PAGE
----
Practice makes Perfect

For every team practice can look a little different, but the majority of  practices look the same. Practice usually contains three separate categories plus or minus some on occasion. An example of a plus category could be practicing an additional routine for fundraisers or events.

Here at Thompson Rivers University are practices start with a twenty minute warm-up that is led my our team captains. We first start with a casual jog to get the blood flowing and then moving into a faster pace run while adding high-knees or butt-kicks.  Next, we move into tuck jumps which are when you jump as high as you can and at the peak of the jump up tuck up your legs to your chest, this gets us warmed up for tumbling as this move is the being to a front tuck, in other words a standing front flip. The next type of jump we do is a long jump which also gets us warm for tumbling because every tumble pass starts with a long jump into a roundoff and then into another tumble skill. When then finish off with a hard pace sprint for a couple of minutes.

After the warm-up we then move to the conditioning. Conditioning involves sit-ups, push-ups, crunches, calf raises, hand stand pops, which are when you are doing a handstand and push yourself up and down like a push-up but instead your upside down. We do leg isolations which are to build up the muscle in our legs for when we get to jumps. We also find our selves doing burpies, plio-metrics which is all jumping to get a higher jump for skills, and planks to strengthen are cores.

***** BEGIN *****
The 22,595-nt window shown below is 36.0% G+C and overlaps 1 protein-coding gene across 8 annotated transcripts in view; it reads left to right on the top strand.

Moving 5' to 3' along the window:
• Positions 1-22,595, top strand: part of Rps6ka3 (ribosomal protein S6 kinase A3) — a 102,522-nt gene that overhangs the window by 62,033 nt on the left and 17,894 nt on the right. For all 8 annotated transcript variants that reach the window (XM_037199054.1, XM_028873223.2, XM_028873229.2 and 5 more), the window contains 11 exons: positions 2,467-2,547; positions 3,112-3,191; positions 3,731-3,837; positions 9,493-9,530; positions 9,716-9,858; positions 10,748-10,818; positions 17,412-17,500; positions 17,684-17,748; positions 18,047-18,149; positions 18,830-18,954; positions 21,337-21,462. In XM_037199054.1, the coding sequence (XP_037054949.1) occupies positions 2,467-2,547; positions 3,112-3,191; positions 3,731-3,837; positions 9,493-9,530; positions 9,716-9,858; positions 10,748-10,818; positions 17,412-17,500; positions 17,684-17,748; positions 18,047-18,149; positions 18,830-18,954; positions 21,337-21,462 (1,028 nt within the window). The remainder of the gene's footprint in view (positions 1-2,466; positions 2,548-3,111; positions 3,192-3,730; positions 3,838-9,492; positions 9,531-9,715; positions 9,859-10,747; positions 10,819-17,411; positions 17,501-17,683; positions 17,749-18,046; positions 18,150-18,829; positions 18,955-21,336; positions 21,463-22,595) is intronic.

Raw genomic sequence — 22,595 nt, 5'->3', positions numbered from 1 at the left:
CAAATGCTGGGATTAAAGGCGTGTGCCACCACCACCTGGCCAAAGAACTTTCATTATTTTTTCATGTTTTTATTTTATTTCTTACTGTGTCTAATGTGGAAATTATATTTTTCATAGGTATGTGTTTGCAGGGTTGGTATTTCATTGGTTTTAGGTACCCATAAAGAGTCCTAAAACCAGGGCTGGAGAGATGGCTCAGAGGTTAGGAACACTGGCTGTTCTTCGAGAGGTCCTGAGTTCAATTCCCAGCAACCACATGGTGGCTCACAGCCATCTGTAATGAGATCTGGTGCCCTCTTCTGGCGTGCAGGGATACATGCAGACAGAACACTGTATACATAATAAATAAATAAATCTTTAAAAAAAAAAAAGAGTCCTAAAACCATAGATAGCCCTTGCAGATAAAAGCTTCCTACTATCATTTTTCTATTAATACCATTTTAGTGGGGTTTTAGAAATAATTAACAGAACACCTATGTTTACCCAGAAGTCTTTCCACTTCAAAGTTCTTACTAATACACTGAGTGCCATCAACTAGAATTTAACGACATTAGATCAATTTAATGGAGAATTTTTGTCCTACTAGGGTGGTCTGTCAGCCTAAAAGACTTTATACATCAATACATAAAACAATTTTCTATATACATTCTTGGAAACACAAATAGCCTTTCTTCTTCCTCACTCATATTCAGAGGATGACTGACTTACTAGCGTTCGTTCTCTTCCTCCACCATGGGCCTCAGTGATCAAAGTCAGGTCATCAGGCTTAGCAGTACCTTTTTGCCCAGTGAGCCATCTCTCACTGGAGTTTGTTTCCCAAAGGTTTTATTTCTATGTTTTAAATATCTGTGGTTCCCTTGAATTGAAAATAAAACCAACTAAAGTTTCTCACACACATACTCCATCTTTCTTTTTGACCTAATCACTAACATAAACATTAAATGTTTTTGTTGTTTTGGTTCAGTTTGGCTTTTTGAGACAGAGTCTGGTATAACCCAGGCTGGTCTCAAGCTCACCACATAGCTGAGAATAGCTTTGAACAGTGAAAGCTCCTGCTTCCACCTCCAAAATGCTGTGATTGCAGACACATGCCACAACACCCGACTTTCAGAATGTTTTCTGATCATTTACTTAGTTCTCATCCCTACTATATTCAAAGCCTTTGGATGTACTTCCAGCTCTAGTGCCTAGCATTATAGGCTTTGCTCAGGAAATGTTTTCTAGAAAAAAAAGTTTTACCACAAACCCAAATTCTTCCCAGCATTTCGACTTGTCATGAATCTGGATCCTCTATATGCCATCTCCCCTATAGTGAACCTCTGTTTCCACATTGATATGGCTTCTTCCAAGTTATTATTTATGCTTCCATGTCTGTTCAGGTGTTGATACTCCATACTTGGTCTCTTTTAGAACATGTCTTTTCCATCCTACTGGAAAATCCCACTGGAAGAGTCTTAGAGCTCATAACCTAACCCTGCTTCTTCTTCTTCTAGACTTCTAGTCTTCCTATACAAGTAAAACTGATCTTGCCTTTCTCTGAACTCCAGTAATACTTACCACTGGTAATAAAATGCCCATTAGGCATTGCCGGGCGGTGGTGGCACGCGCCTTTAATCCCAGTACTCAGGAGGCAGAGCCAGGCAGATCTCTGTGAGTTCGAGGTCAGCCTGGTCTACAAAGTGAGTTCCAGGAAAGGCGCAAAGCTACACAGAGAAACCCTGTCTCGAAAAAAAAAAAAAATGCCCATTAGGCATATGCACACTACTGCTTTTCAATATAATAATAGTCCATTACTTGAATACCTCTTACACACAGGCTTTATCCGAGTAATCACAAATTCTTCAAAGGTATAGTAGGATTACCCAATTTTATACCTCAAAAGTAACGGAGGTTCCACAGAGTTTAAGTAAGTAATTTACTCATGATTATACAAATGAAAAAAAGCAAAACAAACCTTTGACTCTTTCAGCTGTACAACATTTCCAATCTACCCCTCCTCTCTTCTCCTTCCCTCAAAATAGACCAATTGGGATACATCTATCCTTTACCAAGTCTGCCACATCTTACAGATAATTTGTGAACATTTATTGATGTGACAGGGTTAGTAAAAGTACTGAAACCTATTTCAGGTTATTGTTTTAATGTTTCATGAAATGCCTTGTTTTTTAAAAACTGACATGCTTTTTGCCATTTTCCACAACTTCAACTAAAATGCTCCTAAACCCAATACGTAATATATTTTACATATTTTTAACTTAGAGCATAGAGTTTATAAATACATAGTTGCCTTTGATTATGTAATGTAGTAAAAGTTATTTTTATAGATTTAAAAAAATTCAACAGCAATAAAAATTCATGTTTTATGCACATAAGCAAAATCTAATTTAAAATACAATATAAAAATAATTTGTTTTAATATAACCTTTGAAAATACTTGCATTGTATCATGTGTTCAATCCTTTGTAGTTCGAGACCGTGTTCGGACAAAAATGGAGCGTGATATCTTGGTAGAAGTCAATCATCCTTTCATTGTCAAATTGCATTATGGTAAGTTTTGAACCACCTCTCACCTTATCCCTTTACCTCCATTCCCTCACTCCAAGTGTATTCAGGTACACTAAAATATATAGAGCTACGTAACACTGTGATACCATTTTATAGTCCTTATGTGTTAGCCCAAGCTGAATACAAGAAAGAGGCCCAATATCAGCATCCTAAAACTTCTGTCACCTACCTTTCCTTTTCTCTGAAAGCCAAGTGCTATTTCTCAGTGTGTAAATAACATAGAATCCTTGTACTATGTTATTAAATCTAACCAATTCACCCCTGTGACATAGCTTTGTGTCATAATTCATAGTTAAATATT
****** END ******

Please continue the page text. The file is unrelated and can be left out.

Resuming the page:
After getting all warmed up and sweaty we do good long stretch. Stretching is very valuable to us cheerleaders as we have to be able to do the splits in every directions and have flexible backs to do things like back-hand-springs. Also, for the flyers they must have very flexible calve muscles for being in the air because it makes it easier to stay up in the air.

Now that we are warmed and stretched we can begin our practice. We usually like to start with our tumbling passes. The members of the team square-off into groups that are working on the same things as them and set up stations if need be, like cheese mats for handsprings. Others get straight to the floor to practice what skills they already have or try to figure out different and unique ways to connect each of there skills.  Tumbling usually lasts about half an hour to forty-five minutes.

After we finish up with tumbling we proceed to stunting. Before having a routine to practice we are taught different skills and try out new things as they work or decreases to skills that would be easier for others to hit. For example when I get free time from practicing what is going into the routine I like to try out basket-fulls,  full-ups to extension,  and pike-peters. As people increases there difficulty in skills they are usually added to the routine. Stunting lasts about an hour to an hour and half.

Finally, we put it all together and run our routine over and over again with the tumbling, stunting, and jumping. We perfect every move making it sold, making sure it hits, that our facials look good, no one wants to see a frowning cheerleader on stage while they perform. All the critiquing is done at this part and it is never done until your done your last competition and the season is over.

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